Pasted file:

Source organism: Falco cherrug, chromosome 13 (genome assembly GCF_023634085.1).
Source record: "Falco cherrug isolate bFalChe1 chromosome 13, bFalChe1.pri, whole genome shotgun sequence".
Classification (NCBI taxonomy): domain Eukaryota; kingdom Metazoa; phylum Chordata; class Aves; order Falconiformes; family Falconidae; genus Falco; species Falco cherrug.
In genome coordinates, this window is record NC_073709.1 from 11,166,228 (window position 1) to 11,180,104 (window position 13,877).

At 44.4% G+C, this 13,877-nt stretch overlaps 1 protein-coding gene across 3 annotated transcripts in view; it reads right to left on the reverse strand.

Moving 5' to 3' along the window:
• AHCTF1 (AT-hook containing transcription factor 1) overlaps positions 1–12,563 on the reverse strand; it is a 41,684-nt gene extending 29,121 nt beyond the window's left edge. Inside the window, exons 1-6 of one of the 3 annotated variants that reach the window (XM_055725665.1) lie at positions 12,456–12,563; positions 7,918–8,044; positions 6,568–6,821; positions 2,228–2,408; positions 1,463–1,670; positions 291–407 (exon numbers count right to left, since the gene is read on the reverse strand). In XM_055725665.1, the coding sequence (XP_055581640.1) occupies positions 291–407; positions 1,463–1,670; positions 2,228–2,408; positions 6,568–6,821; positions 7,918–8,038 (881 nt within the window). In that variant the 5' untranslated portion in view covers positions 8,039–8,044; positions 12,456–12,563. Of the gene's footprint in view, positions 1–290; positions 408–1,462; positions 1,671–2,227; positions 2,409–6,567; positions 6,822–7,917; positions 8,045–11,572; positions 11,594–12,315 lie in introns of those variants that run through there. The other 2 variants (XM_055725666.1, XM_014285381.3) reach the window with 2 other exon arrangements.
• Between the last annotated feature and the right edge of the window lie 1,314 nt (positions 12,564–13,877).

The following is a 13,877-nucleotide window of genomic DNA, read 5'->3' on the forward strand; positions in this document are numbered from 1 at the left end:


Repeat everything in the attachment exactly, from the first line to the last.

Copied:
Source organism: Falco cherrug, chromosome 13 (genome assembly GCF_023634085.1).
Source record: "Falco cherrug isolate bFalChe1 chromosome 13, bFalChe1.pri, whole genome shotgun sequence".
Classification (NCBI taxonomy): domain Eukaryota; kingdom Metazoa; phylum Chordata; class Aves; order Falconiformes; family Falconidae; genus Falco; species Falco cherrug.
In genome coordinates, this window is record NC_073709.1 from 11,166,228 (window position 1) to 11,180,104 (window position 13,877).

At 44.4% G+C, this 13,877-nt stretch overlaps 1 protein-coding gene across 3 annotated transcripts in view; it reads right to left on the reverse strand.

Moving 5' to 3' along the window:
• AHCTF1 (AT-hook containing transcription factor 1) overlaps positions 1–12,563 on the reverse strand; it is a 41,684-nt gene extending 29,121 nt beyond the window's left edge. Inside the window, exons 1-6 of one of the 3 annotated variants that reach the window (XM_055725665.1) lie at positions 12,456–12,563; positions 7,918–8,044; positions 6,568–6,821; positions 2,228–2,408; positions 1,463–1,670; positions 291–407 (exon numbers count right to left, since the gene is read on the reverse strand). In XM_055725665.1, the coding sequence (XP_055581640.1) occupies positions 291–407; positions 1,463–1,670; positions 2,228–2,408; positions 6,568–6,821; positions 7,918–8,038 (881 nt within the window). In that variant the 5' untranslated portion in view covers positions 8,039–8,044; positions 12,456–12,563. Of the gene's footprint in view, positions 1–290; positions 408–1,462; positions 1,671–2,227; positions 2,409–6,567; positions 6,822–7,917; positions 8,045–11,572; positions 11,594–12,315 lie in introns of those variants that run through there. The other 2 variants (XM_055725666.1, XM_014285381.3) reach the window with 2 other exon arrangements.
• Between the last annotated feature and the right edge of the window lie 1,314 nt (positions 12,564–13,877).

The following is a 13,877-nucleotide window of genomic DNA, read 5'->3' on the forward strand; positions in this document are numbered from 1 at the left end: